Overall, I enjoyed the article and many of the points raised by the author. It made me think not only about the teaching profession differently, but I also started looking at teachers in a different light. One illustration given by the author, let readers see things from a teacher’s perspective in a classroom. He talked about how in class he sometimes feels awkward or that he is not doing things right. Many times, I have sat in class as the student and felt the same thing, so it was interesting to see that teachers might not have it as together as students might think.
This is what I focused on most when reading the article and what I plan to talk about here. For me, the part of the article which hit me the most was the beginning section called “Teach Beyond Technique.” One thing I found interesting about this section was when it talked about being vulnerable in the service of learning. As I mentioned above, the author’s illustration of himself in the classroom showed a vulnerability I have never seen in teachers before. This thought that there can be vulnerability in teaching was something I have never thought seriously about. Over my years in school, I have had teachers I have loved, teachers I thought were okay, and ones I never really liked. For the ones I never really liked, I could never figure out exactly why that was. I enjoyed the classes and the material we covered, but I always felt this disconnect with the professor as well as with the material.
The idea of vulnerability and what that means in school made me realize that if students cannot connect with their teachers then they will probably never connect with the subject material they are learning. If teachers want their students to be passionate about a subject, they need to show that same passion by being vulnerable with their students. Along this same line, the author mentions one time when he heard some professors arguing if sharing personal experiences in class that relate to the subject material being taught was a good idea. The author said he heard the professors say that sharing experiences was “more suited to a therapy session than to a college classroom.”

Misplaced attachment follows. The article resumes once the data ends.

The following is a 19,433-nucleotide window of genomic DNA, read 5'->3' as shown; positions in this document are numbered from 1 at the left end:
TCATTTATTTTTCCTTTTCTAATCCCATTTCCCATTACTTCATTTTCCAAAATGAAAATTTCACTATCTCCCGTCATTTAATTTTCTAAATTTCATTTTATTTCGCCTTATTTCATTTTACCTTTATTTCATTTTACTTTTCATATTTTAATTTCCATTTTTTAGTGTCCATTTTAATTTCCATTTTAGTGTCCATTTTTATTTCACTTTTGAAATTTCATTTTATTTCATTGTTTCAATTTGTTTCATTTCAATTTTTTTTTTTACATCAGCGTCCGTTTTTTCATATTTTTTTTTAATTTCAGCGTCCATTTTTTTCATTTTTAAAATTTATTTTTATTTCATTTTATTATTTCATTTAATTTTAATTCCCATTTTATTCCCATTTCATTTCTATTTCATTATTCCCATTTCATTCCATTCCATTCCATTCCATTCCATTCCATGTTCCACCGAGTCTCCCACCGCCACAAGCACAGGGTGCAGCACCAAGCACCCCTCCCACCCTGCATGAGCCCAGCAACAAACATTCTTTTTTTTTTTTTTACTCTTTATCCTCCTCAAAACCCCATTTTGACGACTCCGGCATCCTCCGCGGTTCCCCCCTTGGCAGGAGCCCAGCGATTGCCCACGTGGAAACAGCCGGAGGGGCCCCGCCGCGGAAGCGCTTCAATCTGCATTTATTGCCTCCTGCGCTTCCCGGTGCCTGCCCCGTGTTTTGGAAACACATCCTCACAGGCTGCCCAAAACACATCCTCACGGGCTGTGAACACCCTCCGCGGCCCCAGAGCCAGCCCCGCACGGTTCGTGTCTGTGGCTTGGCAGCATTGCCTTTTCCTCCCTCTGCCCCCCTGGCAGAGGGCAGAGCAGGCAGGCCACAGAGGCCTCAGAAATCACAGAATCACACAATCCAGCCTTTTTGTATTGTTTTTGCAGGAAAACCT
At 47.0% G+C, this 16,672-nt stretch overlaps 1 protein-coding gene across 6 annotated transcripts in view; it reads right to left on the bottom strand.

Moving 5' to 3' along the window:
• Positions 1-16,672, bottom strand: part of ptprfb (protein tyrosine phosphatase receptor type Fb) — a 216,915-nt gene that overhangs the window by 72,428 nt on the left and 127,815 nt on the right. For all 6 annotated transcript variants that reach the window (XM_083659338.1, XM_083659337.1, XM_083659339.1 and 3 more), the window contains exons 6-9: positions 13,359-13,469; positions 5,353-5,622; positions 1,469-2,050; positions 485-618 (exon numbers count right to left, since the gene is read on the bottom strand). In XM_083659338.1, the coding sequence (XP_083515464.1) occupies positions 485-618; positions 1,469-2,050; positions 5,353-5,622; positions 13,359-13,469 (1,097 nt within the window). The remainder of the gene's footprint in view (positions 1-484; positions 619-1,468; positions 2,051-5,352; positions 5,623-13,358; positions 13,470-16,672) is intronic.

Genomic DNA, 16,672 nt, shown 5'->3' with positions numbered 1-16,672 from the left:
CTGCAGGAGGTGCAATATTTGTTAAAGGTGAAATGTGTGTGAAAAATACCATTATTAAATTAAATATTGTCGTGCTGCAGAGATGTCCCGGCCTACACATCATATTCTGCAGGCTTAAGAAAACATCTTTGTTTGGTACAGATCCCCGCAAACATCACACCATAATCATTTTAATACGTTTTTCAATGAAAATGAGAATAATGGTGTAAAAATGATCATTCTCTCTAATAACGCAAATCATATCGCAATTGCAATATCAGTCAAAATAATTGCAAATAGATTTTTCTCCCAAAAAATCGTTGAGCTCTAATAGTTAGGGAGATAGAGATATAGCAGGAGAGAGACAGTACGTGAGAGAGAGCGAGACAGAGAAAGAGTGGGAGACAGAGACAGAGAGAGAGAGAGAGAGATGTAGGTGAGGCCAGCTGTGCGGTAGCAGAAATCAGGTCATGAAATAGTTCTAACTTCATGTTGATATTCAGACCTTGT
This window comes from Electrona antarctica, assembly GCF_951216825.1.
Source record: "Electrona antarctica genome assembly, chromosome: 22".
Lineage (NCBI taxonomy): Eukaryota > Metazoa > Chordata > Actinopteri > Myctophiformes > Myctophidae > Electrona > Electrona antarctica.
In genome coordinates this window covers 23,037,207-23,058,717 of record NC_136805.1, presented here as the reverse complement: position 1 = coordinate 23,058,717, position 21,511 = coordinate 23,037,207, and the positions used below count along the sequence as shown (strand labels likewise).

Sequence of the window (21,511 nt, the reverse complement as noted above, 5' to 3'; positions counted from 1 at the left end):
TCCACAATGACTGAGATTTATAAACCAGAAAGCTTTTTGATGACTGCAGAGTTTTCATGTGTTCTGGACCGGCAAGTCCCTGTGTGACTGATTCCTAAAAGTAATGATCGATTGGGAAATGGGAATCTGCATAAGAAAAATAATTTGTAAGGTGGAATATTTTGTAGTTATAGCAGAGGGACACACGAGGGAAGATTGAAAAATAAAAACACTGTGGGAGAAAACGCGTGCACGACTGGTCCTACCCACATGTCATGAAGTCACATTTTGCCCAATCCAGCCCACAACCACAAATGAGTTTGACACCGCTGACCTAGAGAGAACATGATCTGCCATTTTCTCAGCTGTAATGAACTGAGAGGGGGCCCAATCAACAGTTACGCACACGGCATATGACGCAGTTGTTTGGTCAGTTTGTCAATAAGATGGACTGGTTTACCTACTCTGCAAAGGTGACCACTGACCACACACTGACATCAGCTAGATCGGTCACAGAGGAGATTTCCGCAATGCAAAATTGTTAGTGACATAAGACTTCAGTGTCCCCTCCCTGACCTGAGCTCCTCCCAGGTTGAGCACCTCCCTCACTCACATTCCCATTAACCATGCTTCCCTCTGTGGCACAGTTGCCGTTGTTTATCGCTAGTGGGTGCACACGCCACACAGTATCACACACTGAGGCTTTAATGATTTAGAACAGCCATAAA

Again, this idea of vulnerability can be applied not only to teachers but also to students. Being able to take real life experiences and apply them to themes from texts or in class discussions helps so much when it comes to understanding material. Whenever I would apply material I learned back to my own life, it helped me understand what I was learning. By putting it in terms I was familiar with, I not only got a stronger grasp of the material, but it also had a deeper appreciation for what I was learning. I enjoyed this article because it showed how teaching is more than just following certain techniques, rather, teaching is about being vulnerable enough to connect with students to help them develop a passion for learning.
Hello there! My name is Emily and I am a new Graduate Teaching Assistant at Gorgas Information Services. I have to admit, as I begin this “adventure” I have a lot of anxieties about delving into the unknown. While I have experience in instruction, it was one that was very “teach by numbers.” The classroom was governed by very strict guidelines that indicated not only what needed to be taught, but also the methods to reach those goals. On the other hand, this program seems to be focused on developing us as instructors in a way that allows us freedom in the classroom, which is new to me. This aspect of the program seems to be extremely beneficial as I look towards a career that is focused, in part, on instruction. Saying that I am eager to begin this process and to start getting my hands dirty is an understatement, but it is not untainted by a twinge of hesitancy at the unknown.